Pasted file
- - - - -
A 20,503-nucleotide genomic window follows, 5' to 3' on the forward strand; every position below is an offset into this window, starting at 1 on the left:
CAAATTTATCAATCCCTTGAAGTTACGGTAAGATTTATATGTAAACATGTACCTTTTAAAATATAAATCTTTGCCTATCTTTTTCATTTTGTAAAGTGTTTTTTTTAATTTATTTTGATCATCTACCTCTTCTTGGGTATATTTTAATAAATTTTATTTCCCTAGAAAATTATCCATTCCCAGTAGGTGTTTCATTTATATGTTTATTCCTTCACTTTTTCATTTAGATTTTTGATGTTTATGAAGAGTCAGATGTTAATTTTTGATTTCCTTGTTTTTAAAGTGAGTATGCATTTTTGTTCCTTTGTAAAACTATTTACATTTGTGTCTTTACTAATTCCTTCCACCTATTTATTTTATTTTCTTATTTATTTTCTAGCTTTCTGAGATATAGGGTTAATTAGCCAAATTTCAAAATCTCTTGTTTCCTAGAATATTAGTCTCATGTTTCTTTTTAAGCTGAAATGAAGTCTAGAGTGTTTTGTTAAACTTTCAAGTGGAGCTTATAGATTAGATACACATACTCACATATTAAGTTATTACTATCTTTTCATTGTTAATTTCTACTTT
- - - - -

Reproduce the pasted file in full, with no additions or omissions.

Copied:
A 20,503-nucleotide genomic window follows, 5' to 3' on the forward strand; every position below is an offset into this window, starting at 1 on the left:
CAAATTTATCAATCCCTTGAAGTTACGGTAAGATTTATATGTAAACATGTACCTTTTAAAATATAAATCTTTGCCTATCTTTTTCATTTTGTAAAGTGTTTTTTTTAATTTATTTTGATCATCTACCTCTTCTTGGGTATATTTTAATAAATTTTATTTCCCTAGAAAATTATCCATTCCCAGTAGGTGTTTCATTTATATGTTTATTCCTTCACTTTTTCATTTAGATTTTTGATGTTTATGAAGAGTCAGATGTTAATTTTTGATTTCCTTGTTTTTAAAGTGAGTATGCATTTTTGTTCCTTTGTAAAACTATTTACATTTGTGTCTTTACTAATTCCTTCCACCTATTTATTTTATTTTCTTATTTATTTTCTAGCTTTCTGAGATATAGGGTTAATTAGCCAAATTTCAAAATCTCTTGTTTCCTAGAATATTAGTCTCATGTTTCTTTTTAAGCTGAAATGAAGTCTAGAGTGTTTTGTTAAACTTTCAAGTGGAGCTTATAGATTAGATACACATACTCACATATTAAGTTATTACTATCTTTTCATTGTTAATTTCTACTTT